Computers have come a long way since Hal, the computer in 2001: A Space Odyssey, tried to hijack its own space ship, but although computers have yet to carry off the honors on Turing’s talk-like-a-human day, talking computers greet us every day at every turn, answering corporate phones (“Listen carefully, because our options have changed”) and offering technical support (“I’m sorry, I didn’t get that. Could you say or touch your account number again?”), announcing elevator floors (“Thirteenth floor. Mind the doors, please”), or giving GPS directions (“Turn left in 200 ft. Turn left in 100 ft. Turn left now. Please turn around and turn right in 200 ft.”). It’s like everywhere we turn, there’s a computer auditioning for a Turing test.
Maybe these computers can’t actually think, but even without independent thought they’ve become most nearly human enough to take over our lives: we can’t drive our cars without computers, or do the laundry, cook our food or refrigerate it, tune our televisions or record shows for later viewing. We can’t make phone calls without computers. We can’t even write about computers without computers.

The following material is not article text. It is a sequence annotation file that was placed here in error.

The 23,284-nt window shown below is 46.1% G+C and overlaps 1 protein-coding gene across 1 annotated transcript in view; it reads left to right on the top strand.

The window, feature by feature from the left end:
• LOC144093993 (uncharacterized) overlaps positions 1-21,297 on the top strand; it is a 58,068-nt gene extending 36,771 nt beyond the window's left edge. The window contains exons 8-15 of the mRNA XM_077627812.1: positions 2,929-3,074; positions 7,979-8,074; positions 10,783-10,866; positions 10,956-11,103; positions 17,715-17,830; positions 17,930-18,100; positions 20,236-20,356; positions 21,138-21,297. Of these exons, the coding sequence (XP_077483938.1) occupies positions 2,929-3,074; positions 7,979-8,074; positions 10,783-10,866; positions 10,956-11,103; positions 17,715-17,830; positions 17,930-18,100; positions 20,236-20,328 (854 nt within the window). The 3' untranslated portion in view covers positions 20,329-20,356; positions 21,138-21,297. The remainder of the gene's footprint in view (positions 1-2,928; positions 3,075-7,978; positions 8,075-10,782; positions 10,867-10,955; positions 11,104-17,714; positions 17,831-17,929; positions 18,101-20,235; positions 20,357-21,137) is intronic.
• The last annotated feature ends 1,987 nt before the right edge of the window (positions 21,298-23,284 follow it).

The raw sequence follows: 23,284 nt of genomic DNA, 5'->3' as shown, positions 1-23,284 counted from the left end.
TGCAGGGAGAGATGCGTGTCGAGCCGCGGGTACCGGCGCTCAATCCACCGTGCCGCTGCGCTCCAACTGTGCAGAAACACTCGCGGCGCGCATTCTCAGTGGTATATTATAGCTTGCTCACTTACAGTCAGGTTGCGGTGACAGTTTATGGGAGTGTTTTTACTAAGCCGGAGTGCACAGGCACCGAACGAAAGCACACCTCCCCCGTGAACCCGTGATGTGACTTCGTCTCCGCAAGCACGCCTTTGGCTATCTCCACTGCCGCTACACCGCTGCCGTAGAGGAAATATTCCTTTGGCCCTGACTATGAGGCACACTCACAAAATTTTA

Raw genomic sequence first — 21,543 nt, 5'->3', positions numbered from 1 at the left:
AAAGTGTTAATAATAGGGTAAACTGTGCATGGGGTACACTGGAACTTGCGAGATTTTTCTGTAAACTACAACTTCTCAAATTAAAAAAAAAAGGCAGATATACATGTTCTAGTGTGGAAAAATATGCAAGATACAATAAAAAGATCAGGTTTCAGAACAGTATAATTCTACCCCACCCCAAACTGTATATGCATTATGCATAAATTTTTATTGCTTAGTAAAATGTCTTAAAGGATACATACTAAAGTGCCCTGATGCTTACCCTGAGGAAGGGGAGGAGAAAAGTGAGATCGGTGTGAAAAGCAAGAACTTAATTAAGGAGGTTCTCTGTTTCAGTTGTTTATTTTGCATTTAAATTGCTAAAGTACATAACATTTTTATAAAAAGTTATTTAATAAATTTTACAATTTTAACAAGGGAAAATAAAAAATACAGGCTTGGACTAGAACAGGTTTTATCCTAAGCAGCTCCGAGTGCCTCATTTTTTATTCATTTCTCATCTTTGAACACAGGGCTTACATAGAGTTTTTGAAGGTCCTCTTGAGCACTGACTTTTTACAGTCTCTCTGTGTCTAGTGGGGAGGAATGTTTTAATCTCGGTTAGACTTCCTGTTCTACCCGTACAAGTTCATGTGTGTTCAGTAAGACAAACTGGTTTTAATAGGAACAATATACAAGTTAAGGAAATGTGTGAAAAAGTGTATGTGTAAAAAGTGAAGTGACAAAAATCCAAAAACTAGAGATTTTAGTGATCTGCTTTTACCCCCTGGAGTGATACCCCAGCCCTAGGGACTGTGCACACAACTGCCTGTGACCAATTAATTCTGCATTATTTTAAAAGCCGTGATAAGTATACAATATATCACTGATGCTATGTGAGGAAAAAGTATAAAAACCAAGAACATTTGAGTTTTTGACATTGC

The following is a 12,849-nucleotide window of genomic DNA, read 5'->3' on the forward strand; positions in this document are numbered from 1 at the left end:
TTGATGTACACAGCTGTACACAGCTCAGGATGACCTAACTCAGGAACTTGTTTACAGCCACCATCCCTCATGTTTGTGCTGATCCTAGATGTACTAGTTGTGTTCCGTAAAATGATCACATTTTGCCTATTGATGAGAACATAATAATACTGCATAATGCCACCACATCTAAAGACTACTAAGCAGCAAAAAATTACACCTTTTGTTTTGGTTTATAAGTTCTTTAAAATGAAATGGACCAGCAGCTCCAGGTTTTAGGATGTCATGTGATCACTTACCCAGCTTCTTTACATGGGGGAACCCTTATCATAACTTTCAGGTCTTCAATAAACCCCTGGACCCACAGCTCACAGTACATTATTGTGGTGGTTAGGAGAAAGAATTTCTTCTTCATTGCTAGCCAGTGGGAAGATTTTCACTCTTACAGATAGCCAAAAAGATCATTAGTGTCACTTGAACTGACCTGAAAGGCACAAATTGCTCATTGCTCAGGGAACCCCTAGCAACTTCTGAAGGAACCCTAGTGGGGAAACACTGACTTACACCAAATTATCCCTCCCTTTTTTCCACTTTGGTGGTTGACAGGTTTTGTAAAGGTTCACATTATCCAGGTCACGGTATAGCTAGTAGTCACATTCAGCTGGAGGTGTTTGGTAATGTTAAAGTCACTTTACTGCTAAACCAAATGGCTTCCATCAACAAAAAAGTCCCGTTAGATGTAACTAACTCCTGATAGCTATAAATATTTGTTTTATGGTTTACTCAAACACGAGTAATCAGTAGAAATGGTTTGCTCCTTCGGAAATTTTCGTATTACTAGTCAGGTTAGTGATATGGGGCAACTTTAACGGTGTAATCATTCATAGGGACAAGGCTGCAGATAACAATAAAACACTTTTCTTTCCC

OK, maybe we’re not completely fooled by computers referring to themselves in the first person and offering to connect us with the next available operator (“I’d be happy to connect you. Please enter your four-digit PIN number, followed by the pound sign. If you would rather continue using our automated system . . . .”). And maybe “the most human computer” sounds more like a children’s story than a bronze-medal-worthy string of code (“Ned, Sally, and their dog Spot were skipping by the ATM when all of a sudden it started to speak. ‘Hi,’ said the ATM. ‘Holy s***,’ said Ned. Spot yelped and ran away.”).
So, while programmers scramble to develop a computer that can pass the real Turing test, we can look for the most human computer another way: by placing an infinite number of monkeys at an infinite number of keyboards, if we wait long enough eventually one of them will trick a panel of judges into thinking they’re communicating with a human by typing out, not Hamlet, but HamBasic, on the computer screen. And as we wait, we can watch our own prose and that of our computers continue to converge, so that, as computers sound more and more like us, we begin to sound more like them as well. We are experiencing unusually heavy user traffic today, so please be patient. Don’t log off. Your request will be handled in the order in which it was received.
Dennis Baron is Professor of English and Linguistics at the University of Illinois. His book, A Better Pencil: Readers, Writers, and the Digital Revolution, looks at the evolution of communication technology, from pencils to pixels. You can view his previous OUPblog posts here or read more on his personal site, The Web of Language, where this article originally appeared. Until next time, keep up with Professor Baron on Twitter: @DrGrammar.